'Turning now to Section 10(2)(x) it is apparent that three tests are laid down in the section for the purpose of determining the reasonableness of the commission paid to an employee. The question whether the amount of the commission is a reasonable amount or not has to be determined with reference to three factors. But, it is now well-settled that these factors have to be considered from the point of view of a normal prudent businessman. The reasonableness of the payment with reference to these factors has to be judged not on any subjective standard of the assessing authority but from the point of view of commercial expediency (vide Mysore Fertiliser Co. v. Commissioner of Income-tax). Now, let us see whether this approach has been adopted by the Tribunal in the present case. It is clear from the order of the Tribunal that the Tribunal relied mainly and substantially on the fact that the nature of the work done by Kevalchand remained unchanged even after the agreement and concluded that since the work which Kevalchand was required to do after the agreement was the same which he was doing prior to the agreement, it could not be said that there were any special circumstances which warranted the payment of such a large commission to Kevalchand. Now, it is undoubtedly true that the work which Kevalchand was required to do under the agreement was in no way greater or more onerous than that which he was doing before, but there are, as observed by the Madras High Court in Mysore Fertiliser Co. v. Commissioner of Income-tax, 'obvious limits to the exaltation of this plea to a rigid and inflexible principle in deciding on the basis of commercial expediency of what constitutes reasonable expenditure.... .under Section 10(2)(x)'. If this argument were pushed to its logical extreme, even payment of bonus or any commission at all would have been unreasonable which the revenue authorities obviously did not so regard. Of course this circumstance would undoubtedly have some relevance but it must be considered along with other circumstances and the question whether commercial expediency justified the payment of this commission to Kevalchand must be judged inthe light of all the circumstances which existed at the time when the agreement was made. Now what were those circumstances

They clearly appear from the record of the case.'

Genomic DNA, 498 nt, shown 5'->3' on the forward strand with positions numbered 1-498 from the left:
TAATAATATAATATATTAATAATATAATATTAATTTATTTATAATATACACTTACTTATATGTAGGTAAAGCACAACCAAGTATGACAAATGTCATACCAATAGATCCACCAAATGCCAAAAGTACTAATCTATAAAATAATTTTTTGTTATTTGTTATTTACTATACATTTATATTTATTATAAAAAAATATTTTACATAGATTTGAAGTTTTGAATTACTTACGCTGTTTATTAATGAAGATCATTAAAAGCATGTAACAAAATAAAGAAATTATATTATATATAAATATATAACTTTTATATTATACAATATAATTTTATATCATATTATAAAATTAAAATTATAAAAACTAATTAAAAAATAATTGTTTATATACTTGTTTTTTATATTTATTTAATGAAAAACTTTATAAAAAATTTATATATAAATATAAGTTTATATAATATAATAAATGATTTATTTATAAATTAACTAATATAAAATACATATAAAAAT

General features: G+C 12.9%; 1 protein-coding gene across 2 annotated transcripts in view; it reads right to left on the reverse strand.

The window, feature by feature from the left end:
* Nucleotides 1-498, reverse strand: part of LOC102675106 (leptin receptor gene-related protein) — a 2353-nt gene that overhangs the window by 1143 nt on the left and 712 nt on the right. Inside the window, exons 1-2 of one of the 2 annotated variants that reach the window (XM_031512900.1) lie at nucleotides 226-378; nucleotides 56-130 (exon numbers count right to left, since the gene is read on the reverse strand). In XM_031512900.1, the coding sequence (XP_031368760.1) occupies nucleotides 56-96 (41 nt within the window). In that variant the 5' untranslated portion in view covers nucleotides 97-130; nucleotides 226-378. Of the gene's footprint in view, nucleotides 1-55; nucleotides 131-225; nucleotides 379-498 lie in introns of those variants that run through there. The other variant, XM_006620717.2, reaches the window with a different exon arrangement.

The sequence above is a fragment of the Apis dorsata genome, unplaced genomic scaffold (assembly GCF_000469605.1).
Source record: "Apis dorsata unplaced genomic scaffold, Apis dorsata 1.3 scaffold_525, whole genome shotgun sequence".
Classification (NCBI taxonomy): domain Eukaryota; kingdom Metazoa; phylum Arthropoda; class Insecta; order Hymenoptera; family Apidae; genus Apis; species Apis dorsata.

7. It may be mentioned that the question whether services were rendered or not is a question of fact and there is the concurrent decision of the Income-tax Officer, the Appellate Assistant Commissioner and the Appellate Tribunal that no services were rendered. However, the approach of the Tribunal that some extra services had to be rendered is incorrect. All that Section 36(1)(ii) requires is that services should have been rendered. Therefore, if the firm had led no evidence to the effect that services were rendered by these two employees, there would be no getting away from the fact that the deduction claimed would (sic) be a permissible one under Section 36(1)(ii). It is the common case that a deduction could only be allowed under Section 36(1)(ii) provided the requirements of the said section are satisfied. The principal requirement of the section is that services should have been rendered, or to use the phraseology of the statute, for services rendered. There is no evidence as to what was the work and its nature that was carried on by these two employees vis-a-vis the assessee. This was a matter which was fully within the knowledge of the assessee. Evidence could have been led by the assessee to show what was the nature of services rendered by these two employees. Only a bald statement was made before the Income-tax Officer that these employees were rendering services and the commission had increased by reason of the extra services rendered by them. The department took the view that the increase should be in the normal course of events and unless the increase was inter-related with the services rendered by the employees, no case would be made out under Section 36(1)(ii). In any event, on the material on the record two views are possible. One is that the increase may have been because of the services rendered by the two employees and equally possible is the view that it may have been in the normal course of business, that is, in the course of business by reason of the increase of the population of the country or by reason of the enlargement of the export trade. Therefore, if two views are possible on a question of fact, the view taken by the Tribunal binds us in these proceedings.

8. Apart from this, the decision of the Gujarat High Court in Laxmandas Sejram's case does not support the learned counsel. All that the learned judges observed was that the question whether the services were rendered would undoubtedly have some relevance, but it must be considered along with other circumstances and the question whether commercial expediency justified the payment of this commission in that case must be judged inthe light of all the circumstances which existed at the time when the agreement was made.

9. In Laxmandas Sejram's case there was an agreement whereby a provision was made for commission, a fact which is lacking in the present case. In the second place, a number of circumstances were proved, particularly the circumstance that the employee was indispensable. He could have, if not retained, gone to a rival firm, which would have affected the business of the firm. In order to retain him, it was thought expedient in the interest of business to give the employee a larger commission. All these facts are lacking in the present case and, therefore, it is idle to suggest that the matter is concluded by the decision of the Gujarat High Court or in any way it advances the case of the assessee. So far as the Madras High Court's decision is concerned, it is again a case of agreement, but it might be said that in both these cases the real dispute was whether the commission allowed was reasonable or not. In fact there was no dispute as to the fact of the services having been rendered or being rendered.

10. In our opinion the Tribunal has given a correct decision and we must, therefore, answer the question referred to us in the negative, that is, against the assessee and in favour of the department. In the circumstances of the case, we make no order as to costs.